She was within our sight of our office 4 hours that day. We don't know for sure if she gave birth. Before Frank left he gave me the 800# for the Marineland Right Whale Project along with his cell #, "Call me if you see any more whales." I did see two other whales, not Right Whales, I did call him though.
The following season I got a call from my Broker/Manager who was driving south on A1A towards the office. She told me to get in my car and head north, there are at least 8 whales about 3 miles away from our office, bring my camera! I did bring the camera, but I had a Kodak Easy Share with very little zoom power, my photos didn't show a lot, just what looks like logs in the water with a occasional tail slap from far away. The next day the Daytona News-Journal had a photo of a whale from the same SAG (Surface Air Group) and it was incredible. I decided I needed a better camera for next year.
Valentines Day of 2006 was a treat! (and my new camera was ready) We had a mother and calf stop by the office for a couple hours. I called Frank who was out of town, he in turn called Jim Hain, a scientist from Woods Hole, MA (Jim comes down to Florida to spot and record Right Whale information). Jim called me back and told me a plane was on the way and he would be at my office shortly, could he have the address? (A plane? Frank knew by now I knew my whales, they sent a plane up on my word alone!) He also told me there was another mother/calf duo in the area, how exciting! Two babies! We watched this pair for 2 hours, the baby played near its mom, occasionally waving to us.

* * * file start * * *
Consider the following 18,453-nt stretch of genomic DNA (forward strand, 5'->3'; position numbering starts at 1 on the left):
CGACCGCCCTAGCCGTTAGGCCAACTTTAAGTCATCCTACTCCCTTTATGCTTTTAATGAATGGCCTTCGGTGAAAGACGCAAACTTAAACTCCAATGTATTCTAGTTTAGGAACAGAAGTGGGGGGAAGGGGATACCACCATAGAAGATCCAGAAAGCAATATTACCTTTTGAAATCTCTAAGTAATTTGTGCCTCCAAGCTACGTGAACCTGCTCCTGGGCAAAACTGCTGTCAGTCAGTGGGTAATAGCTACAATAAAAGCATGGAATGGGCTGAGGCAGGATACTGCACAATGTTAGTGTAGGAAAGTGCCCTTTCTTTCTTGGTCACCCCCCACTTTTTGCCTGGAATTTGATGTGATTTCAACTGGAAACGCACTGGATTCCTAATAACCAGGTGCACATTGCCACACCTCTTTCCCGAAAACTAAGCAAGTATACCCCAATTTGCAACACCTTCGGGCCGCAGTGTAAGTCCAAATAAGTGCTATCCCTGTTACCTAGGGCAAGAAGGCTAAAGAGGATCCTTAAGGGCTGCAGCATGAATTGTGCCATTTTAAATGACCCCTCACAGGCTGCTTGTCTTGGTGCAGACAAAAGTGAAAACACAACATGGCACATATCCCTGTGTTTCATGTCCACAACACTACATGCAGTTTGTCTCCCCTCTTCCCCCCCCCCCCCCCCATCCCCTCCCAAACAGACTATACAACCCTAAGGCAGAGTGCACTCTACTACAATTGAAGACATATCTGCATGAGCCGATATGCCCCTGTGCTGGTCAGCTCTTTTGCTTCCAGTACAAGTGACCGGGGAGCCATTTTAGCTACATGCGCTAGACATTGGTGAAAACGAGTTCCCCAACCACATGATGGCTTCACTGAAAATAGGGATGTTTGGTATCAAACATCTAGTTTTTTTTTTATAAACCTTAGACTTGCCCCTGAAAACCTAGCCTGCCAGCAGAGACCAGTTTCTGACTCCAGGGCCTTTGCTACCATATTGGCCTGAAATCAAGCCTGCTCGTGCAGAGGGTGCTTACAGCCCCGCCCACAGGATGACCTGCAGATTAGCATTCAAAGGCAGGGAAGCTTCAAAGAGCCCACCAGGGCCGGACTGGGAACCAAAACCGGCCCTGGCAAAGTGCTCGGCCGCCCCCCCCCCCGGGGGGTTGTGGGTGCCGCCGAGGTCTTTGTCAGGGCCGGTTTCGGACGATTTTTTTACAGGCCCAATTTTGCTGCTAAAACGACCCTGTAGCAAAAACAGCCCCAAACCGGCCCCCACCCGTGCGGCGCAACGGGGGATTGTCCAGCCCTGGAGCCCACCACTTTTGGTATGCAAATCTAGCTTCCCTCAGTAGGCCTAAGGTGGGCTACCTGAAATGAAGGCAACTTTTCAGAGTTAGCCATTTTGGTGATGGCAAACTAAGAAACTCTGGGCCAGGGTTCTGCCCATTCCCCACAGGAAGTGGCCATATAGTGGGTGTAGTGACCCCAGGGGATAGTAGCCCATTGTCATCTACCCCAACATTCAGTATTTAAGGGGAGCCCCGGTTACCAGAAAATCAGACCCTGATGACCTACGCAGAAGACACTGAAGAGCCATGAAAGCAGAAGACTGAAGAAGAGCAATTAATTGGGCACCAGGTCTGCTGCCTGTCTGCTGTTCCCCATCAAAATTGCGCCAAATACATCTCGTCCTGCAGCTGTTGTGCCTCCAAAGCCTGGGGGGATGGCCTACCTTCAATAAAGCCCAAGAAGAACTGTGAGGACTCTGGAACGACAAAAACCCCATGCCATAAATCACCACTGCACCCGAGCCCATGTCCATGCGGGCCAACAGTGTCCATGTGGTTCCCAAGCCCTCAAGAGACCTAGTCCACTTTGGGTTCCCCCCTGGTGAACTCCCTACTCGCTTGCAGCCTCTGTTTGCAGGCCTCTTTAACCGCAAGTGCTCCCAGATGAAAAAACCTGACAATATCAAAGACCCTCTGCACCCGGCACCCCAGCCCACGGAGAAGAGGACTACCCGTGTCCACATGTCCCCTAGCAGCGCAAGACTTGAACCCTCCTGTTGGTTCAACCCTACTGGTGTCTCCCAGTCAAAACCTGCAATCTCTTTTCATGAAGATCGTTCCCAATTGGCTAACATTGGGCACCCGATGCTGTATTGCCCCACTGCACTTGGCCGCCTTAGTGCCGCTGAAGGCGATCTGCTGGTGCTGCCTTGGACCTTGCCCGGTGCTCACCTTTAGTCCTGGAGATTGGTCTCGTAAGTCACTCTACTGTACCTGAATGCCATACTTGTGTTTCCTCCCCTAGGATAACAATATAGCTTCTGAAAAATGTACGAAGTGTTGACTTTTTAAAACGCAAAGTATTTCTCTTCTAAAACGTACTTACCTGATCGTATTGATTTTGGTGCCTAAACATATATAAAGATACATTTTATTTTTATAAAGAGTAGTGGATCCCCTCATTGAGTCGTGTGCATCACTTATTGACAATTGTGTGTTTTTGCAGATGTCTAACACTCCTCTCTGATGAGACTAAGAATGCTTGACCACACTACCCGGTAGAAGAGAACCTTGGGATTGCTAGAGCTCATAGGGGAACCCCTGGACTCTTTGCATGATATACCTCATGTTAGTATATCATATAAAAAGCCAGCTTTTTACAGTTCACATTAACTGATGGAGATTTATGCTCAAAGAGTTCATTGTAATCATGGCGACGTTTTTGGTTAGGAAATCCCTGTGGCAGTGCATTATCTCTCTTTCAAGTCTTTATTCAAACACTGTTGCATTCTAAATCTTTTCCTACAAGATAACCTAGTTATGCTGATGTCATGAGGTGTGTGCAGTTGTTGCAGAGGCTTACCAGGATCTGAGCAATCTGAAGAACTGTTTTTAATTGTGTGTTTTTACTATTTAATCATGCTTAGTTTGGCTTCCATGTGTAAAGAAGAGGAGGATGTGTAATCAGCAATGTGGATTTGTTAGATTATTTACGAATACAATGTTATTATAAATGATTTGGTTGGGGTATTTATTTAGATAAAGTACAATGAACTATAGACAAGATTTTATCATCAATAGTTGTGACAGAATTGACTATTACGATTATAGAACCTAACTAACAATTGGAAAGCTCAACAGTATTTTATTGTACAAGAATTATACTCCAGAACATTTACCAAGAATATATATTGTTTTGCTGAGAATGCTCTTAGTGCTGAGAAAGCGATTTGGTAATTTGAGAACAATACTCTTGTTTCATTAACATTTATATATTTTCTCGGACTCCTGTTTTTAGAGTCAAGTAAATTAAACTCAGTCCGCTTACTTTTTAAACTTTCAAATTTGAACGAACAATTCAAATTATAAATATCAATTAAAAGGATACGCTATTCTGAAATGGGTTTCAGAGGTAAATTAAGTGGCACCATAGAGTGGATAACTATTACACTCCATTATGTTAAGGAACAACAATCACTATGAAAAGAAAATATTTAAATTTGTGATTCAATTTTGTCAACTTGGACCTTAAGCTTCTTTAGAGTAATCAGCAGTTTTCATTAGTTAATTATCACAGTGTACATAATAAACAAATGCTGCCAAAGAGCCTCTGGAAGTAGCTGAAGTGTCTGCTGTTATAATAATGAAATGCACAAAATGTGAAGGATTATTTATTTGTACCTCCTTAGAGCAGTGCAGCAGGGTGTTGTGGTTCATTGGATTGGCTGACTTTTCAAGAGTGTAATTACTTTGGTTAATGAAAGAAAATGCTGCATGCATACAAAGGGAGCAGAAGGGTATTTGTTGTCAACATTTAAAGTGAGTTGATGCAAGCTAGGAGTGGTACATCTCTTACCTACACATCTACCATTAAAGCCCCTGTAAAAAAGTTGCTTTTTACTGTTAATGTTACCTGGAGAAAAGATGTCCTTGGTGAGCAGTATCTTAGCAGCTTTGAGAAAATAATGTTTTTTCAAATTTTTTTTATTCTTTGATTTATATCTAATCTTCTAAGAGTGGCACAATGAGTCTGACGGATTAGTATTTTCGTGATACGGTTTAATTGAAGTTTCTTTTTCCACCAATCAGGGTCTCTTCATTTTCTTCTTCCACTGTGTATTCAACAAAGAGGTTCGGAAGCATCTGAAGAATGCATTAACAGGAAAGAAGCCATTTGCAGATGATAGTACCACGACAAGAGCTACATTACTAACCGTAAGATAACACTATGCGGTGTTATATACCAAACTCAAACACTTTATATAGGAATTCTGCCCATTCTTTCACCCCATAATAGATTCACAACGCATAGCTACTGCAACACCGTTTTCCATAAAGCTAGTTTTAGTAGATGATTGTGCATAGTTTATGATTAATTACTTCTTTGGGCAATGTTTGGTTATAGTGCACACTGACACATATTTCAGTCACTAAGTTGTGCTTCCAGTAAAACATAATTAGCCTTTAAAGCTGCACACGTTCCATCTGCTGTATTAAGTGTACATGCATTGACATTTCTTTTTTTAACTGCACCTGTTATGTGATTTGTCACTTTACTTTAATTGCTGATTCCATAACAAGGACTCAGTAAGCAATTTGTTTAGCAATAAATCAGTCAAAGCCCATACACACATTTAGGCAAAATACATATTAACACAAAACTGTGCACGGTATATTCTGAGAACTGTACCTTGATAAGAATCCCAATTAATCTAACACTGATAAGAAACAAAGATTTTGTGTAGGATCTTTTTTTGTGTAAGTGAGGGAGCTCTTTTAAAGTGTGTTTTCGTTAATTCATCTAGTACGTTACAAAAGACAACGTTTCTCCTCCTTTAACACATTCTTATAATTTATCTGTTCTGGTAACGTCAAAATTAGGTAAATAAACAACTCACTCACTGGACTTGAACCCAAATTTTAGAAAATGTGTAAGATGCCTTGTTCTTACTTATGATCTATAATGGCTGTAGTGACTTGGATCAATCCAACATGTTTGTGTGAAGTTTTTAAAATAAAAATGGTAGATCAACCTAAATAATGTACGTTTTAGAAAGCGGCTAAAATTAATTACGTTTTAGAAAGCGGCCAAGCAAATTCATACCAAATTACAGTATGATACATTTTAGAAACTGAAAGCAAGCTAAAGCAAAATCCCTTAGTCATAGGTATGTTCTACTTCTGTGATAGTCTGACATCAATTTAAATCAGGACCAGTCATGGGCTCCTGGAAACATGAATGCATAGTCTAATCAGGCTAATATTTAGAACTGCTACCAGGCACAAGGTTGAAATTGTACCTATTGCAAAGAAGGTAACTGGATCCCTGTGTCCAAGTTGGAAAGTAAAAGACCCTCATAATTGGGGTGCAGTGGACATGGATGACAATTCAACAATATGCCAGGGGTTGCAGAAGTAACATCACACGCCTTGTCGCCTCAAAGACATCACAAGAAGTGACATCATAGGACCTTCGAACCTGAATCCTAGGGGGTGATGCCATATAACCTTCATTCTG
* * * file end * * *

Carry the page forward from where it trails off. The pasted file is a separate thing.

I called Jim, told him to hurry, we have a whale that is putting on an incredible show! I was told this was probably a juvenile male. He also stuck around about 2 hours then headed to Daytona Beach. The Daytona News Journal caught up to him at 3PM and he was still showing off!
I began getting email updates from Marineland after the 2006 season was over, I believe 5 calves were spotted during the 2006 season.
My 2007 season was quiet, but for the spotters it was quite eventful. I now work away from the ocean, with a promise if there is a whale sighting I would get a call so I could come see it. The Beachside Office also promised me they would call the sighting in to Marineland.
I was out at the Beachside office one day so I decided to go north on A1A and see if I could find my Spotting Friends. Sure enough I found them, and Jim was also there. They were watching a female about a mile out with some very strong binoculars. I got to see my whale for the year, I was a happy girl!
Joy Hampp, Project Coordinator for The Marineland Right Whale Project, sends out updated emails throughout the season and a recap at the end. I received the recap the other day and asked her permission to quote from the email for my blog:
"FINAL COUNTS IN THE SOUTHEAST